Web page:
I have just about had enough rolling of my eyes with some people who can easily tell you that, “Oh, my child doesn’t speak Shona” or “We couldn’t help her with her homework because we didn’t know the answers I can’t believe how hard Grade 1 Shona is” and yet there they are born and bred in Zimbabwe and 100% Shona. You grew up speaking the language from day 1 and yet you want to take that away from your children? Apparently this “not speaking in Shona” is supposed to be something admirable and it still puzzles me because in my opinion all you are doing is stopping your child from learning an important part of themselves. Let me give you a real life example.
My older sister has a son, who is now 15 years old. When he was a little baby my sister insisted that we only communicate with him in English and nothing else. If the little boy his age who lived in the cottage by their house came to play with my nephew and he spoke to him in Shona he was quickly asked to leave because he was not helping with my nephew’s English speaking learning skills. When my nephew got older he would visit my grandmother who didn’t know how to speak in English and she had a hard time conversing with him. Sad right? So very sad if you ask me. In my sister’s world she was happy because by now he had a proper English accent and no trace of Shona speaking in his veins. Now that he is all grown up we still don’t know if it’s okay to speak to him in Shona or stick to English because we have never heard him speaking in our mother tongue so it just makes everything so uncomfortable for everyone. (I hope my sister doesn’t get to read this she will be absolutely pissed off with me!) As it stands now my nephew is doing well in all his school subjects except for Shona. At Form 3 he has to go for Extra Shona Classes. Imagine parting with money to get someone to teach your child his mother tongue? Absolutely ridiculous!!
What makes it even funnier is that there are white people who actually speak fluent Shona and yet here we are acting like we are too cool for it. Then there are the coloured folks who act like they can’t hear a single word of Shona…I could really go in on this but that will take forever and a day.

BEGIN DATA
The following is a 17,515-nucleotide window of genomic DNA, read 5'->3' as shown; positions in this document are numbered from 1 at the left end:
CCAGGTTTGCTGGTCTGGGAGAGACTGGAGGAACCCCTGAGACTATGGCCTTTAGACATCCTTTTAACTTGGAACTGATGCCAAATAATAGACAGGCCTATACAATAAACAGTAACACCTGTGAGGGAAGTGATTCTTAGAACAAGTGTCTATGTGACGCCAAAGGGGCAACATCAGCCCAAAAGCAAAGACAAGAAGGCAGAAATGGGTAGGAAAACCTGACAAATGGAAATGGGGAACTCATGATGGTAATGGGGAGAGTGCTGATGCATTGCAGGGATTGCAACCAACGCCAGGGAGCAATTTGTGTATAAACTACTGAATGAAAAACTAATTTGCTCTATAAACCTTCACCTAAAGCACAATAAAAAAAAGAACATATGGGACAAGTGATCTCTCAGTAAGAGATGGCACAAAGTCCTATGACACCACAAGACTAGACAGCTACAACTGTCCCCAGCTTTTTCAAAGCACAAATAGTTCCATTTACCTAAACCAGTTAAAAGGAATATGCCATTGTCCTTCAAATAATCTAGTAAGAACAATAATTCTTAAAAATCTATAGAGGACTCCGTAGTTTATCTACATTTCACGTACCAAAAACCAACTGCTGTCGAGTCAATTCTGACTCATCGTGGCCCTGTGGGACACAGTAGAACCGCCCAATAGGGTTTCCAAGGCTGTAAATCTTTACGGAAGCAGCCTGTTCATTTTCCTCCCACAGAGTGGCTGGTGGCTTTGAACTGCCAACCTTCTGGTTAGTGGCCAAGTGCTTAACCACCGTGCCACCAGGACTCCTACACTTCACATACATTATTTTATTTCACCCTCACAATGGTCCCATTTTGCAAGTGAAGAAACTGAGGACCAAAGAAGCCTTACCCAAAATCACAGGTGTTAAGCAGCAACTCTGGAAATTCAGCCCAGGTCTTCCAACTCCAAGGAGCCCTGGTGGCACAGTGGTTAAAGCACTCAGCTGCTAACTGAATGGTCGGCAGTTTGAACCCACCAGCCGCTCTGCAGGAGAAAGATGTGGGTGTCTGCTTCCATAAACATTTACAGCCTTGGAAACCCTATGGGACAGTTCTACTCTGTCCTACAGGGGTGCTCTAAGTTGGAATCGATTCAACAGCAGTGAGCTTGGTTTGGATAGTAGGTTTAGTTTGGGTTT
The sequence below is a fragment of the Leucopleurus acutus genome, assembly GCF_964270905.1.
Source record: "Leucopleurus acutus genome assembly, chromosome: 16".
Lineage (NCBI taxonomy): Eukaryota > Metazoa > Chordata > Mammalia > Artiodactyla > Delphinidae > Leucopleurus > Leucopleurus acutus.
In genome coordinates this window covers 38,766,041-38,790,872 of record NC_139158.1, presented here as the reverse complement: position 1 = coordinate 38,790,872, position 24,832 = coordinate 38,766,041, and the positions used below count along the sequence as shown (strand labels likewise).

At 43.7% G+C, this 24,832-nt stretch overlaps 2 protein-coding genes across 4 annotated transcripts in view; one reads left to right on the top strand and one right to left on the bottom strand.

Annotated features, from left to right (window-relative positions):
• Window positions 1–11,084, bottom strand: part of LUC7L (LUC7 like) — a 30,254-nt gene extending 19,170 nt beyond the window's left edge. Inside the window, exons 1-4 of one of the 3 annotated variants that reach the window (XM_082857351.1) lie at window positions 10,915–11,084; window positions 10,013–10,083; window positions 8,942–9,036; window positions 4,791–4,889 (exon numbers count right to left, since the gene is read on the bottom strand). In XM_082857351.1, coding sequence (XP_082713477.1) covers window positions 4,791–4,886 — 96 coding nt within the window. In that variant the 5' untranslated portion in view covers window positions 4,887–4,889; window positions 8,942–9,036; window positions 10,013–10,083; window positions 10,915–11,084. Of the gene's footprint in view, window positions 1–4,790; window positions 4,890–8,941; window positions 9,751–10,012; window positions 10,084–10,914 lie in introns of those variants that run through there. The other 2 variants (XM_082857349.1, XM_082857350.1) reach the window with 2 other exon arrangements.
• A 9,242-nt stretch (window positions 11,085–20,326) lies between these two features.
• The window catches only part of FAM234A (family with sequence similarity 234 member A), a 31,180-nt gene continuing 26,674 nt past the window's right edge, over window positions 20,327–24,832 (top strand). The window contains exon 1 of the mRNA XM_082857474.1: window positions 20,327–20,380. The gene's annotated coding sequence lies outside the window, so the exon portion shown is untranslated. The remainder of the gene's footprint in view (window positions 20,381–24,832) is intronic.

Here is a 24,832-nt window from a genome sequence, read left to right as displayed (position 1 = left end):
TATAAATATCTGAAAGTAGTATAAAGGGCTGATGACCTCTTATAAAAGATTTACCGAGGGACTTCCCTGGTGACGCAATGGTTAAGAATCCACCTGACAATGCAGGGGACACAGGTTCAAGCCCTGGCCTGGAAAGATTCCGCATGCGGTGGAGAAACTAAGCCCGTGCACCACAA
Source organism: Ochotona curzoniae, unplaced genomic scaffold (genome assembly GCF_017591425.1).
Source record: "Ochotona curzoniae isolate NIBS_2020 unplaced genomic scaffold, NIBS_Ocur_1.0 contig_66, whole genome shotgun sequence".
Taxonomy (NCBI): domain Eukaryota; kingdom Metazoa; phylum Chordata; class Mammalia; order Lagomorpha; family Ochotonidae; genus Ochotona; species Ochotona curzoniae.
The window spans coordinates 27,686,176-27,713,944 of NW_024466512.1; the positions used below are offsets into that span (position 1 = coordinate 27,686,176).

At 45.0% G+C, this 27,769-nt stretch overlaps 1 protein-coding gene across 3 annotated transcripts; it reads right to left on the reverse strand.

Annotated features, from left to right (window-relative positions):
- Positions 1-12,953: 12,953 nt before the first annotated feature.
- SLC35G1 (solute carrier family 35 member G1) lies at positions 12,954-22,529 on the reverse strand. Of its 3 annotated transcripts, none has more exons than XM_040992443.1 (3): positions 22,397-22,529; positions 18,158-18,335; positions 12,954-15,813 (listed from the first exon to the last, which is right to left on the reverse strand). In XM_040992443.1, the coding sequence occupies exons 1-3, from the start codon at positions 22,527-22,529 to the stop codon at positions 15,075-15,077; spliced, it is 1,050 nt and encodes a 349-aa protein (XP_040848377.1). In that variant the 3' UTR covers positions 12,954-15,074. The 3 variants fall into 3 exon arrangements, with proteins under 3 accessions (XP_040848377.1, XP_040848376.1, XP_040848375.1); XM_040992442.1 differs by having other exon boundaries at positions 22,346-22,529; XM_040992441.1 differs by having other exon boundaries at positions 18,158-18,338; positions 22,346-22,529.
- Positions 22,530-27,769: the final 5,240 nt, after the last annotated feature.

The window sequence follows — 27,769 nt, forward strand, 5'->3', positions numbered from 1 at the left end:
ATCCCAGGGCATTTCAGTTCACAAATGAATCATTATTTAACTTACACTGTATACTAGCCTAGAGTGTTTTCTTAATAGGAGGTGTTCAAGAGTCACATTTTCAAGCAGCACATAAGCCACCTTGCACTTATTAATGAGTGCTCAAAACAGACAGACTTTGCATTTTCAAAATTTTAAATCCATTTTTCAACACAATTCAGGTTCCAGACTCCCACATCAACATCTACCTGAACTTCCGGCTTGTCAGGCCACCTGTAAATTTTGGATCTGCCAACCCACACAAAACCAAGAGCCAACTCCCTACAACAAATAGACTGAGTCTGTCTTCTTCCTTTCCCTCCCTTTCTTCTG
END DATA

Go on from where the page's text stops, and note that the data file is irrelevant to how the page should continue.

Anyways, who am I to judge, one must feel free to teach his or her child whatever language they see appropriate for their growth as an individual. I have a daughter who I started speaking to in Shona because I wanted her to be fluent in communicating with everyone around her. It was only last year when she started going to Nursery School she started to learn how to speak in English. Right now she can fluently communicate in both Shona and English. I actually wish I knew a third or fourth language because that way she would grow up to be multilingual.
I was doing a bit of research on the multilingual subject this morning and below are some of the benefits of being multilingual for both your child and yourself as well:
- You can understand and appreciate cultural references and nuances.
- Multilingualism can create job opportunities and help you navigate the world.
- You notice and appreciate the things that are sometimes lost in translation.
- You feel a sense of connection with your heritage, history and family.
- Your interactions with people of different cultures go deeper.
- And lastly, your self-expression excitingly takes on a multitude of forms. (points taken from www.huffingtonpost.com)
I want to know your thoughts on this subject.
- Do you think a child should be exposed to exclusively one language?
- Do you have people in your country who also shun their mother tongue?
- What do you think is the real reason behind parents not wanting their children to speak their mother tongue.